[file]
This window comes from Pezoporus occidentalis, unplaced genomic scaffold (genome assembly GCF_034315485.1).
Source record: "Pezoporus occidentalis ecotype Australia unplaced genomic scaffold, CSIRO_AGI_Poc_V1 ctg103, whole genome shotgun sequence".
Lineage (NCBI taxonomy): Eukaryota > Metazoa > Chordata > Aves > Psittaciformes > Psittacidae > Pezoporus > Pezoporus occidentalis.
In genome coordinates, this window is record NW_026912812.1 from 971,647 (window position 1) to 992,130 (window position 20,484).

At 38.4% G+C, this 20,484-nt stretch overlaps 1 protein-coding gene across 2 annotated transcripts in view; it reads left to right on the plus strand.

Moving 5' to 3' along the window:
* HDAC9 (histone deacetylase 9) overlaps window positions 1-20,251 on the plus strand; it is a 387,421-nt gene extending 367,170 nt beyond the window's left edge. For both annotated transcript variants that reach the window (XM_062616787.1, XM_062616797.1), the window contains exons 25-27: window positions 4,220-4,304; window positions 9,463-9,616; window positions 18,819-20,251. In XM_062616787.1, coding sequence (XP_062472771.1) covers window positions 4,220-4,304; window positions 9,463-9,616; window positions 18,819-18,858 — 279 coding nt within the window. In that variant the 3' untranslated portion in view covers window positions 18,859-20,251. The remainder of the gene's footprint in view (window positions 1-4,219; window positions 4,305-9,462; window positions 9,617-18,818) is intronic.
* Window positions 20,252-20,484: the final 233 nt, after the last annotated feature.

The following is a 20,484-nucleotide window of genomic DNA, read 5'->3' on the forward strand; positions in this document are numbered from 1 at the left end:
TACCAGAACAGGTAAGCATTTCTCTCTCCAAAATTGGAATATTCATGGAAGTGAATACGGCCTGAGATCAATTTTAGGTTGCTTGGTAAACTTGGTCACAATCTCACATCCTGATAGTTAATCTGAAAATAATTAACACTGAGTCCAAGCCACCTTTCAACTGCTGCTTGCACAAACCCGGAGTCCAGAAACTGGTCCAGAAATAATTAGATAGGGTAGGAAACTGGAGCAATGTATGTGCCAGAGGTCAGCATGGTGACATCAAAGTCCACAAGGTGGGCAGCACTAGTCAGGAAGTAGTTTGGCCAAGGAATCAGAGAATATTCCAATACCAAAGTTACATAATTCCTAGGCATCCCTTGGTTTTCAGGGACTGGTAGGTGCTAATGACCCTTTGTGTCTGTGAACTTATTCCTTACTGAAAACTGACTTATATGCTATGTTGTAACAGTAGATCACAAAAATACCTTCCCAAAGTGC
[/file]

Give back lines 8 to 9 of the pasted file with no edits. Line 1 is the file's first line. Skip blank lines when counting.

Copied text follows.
* Window positions 20,252-20,484: the final 233 nt, after the last annotated feature.

The following is a 20,484-nucleotide window of genomic DNA, read 5'->3' on the forward strand; positions in this document are numbered from 1 at the left end: